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Police in India issue lookout warrant for UK-based pharmacist in alleged plot to poison wife’s family

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The Hyderabad Police are actively searching for UK-based pharmacist M. Ajith Kumar, who is suspected of involvement in a plot to poison his estranged wife’s family in Hyderabad by contaminating their spices with arsenic. While the accused allegedly succeeded in fatally poisoning his mother-in-law through a slow method, timely arsenic testing saved the lives of others.

In late June, a newlywed woman in her 30s visited a Guntur-based doctor, complaining of intense burning, tingling, and numbness in her hands and feet. The neurologist’s keen observation foiled the alleged sinister plot of Ajith Kumar, suspected of using his chemical expertise to harm his wife and her family.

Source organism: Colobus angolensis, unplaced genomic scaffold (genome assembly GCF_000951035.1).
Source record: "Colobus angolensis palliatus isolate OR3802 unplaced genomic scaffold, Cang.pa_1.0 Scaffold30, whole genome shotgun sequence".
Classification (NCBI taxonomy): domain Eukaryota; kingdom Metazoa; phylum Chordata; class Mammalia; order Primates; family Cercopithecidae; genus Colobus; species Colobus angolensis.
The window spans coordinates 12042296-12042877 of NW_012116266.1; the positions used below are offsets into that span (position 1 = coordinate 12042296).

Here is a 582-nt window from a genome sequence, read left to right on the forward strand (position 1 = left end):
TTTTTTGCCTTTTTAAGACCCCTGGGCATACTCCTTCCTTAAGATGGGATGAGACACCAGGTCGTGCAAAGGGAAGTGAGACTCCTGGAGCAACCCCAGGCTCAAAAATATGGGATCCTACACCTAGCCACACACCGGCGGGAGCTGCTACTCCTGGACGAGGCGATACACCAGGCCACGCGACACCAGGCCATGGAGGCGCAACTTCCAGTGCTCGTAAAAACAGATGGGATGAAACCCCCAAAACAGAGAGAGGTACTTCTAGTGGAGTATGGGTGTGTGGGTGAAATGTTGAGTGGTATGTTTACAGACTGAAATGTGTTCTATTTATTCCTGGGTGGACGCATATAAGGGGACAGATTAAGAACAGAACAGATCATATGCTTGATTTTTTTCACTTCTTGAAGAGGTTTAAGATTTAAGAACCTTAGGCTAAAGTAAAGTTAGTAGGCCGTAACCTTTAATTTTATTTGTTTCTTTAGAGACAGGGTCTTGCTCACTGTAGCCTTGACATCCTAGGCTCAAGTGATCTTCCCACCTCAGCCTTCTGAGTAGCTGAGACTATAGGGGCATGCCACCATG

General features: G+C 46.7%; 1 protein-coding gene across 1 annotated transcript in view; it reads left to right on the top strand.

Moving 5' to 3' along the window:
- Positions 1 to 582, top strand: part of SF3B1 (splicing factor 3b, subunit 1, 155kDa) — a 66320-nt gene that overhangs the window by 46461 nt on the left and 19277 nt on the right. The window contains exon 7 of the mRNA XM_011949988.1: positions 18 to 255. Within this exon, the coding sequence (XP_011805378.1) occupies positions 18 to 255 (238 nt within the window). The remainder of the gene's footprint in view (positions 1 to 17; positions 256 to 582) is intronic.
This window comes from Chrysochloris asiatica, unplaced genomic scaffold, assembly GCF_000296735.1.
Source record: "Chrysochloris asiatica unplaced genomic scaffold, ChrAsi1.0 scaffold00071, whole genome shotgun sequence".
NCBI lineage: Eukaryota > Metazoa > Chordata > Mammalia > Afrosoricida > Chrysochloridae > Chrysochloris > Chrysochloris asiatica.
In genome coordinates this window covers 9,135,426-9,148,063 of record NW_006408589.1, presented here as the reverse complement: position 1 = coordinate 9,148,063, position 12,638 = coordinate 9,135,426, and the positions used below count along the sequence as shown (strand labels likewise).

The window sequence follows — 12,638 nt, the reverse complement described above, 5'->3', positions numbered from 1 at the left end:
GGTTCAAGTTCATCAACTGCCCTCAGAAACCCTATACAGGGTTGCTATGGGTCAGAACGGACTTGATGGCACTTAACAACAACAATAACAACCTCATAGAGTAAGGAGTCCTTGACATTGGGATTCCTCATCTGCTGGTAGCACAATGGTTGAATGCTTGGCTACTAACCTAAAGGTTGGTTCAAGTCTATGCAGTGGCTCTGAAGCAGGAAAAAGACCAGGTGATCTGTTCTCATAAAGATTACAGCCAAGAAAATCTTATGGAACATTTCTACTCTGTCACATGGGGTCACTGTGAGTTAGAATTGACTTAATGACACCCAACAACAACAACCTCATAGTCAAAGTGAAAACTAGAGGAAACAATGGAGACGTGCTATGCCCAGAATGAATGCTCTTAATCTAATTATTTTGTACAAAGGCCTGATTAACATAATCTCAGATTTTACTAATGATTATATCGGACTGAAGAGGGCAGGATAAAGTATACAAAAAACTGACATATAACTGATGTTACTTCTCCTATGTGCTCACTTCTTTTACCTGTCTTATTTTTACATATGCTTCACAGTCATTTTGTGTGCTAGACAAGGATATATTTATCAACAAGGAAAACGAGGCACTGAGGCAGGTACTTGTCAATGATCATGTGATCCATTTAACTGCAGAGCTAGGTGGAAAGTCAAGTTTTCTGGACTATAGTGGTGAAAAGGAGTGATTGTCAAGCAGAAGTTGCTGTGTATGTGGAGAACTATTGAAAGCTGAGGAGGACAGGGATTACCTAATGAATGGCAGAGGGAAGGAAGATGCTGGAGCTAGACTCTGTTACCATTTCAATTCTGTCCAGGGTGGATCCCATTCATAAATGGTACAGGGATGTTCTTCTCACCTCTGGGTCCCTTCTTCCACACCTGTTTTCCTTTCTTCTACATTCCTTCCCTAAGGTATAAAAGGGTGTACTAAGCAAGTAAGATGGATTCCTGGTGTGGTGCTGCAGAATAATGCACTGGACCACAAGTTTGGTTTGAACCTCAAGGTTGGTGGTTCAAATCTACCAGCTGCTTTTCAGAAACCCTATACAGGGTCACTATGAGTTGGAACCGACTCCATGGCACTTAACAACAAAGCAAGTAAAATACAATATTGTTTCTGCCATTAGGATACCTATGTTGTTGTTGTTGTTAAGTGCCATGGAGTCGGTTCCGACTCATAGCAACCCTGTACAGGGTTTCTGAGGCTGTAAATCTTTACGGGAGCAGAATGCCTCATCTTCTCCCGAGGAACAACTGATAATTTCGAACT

Presently, the police are actively searching for M. Ajith Kumar, who is currently in London, in connection with the murder plot. Furthermore, the Hyderabad police have apprehended six individuals from the city who were complicit in his nefarious scheme.

The investigation gathered key information from arrested suspects, including D. Vinod Kumar, a UK-based IT professional from Andhra Pradesh. Vinod Kumar’s involvement in UK software projects provided by Ajith Kumar generated a substantial monthly income, leading him to assist Ajith in his plot against his estranged wife’s family.

Ajith Kumar purportedly held a grudge against his wife, Sirisha, and her family due to an ongoing dispute. Ajith and Sirisha tied the knot in 2018 and initially resided in London. However, due to alleged harassment by Ajith, Sirisha has been living apart from him. The couple has a daughter.

Meanwhile, in UK, the recent life imprisonment sentence for nurse Lucy Letby, convicted of causing the deaths of seven newborns and attempting six more murders, has ignited discussions on the ongoing need for enhanced leadership, management, and transparency in the healthcare sector. The Pharmacists’ Defence Association has pointed out that the handling of this case underscores the necessity for continued learning when it comes to clinical harm and raises valid inquiries about the roles and accountability of senior managers.

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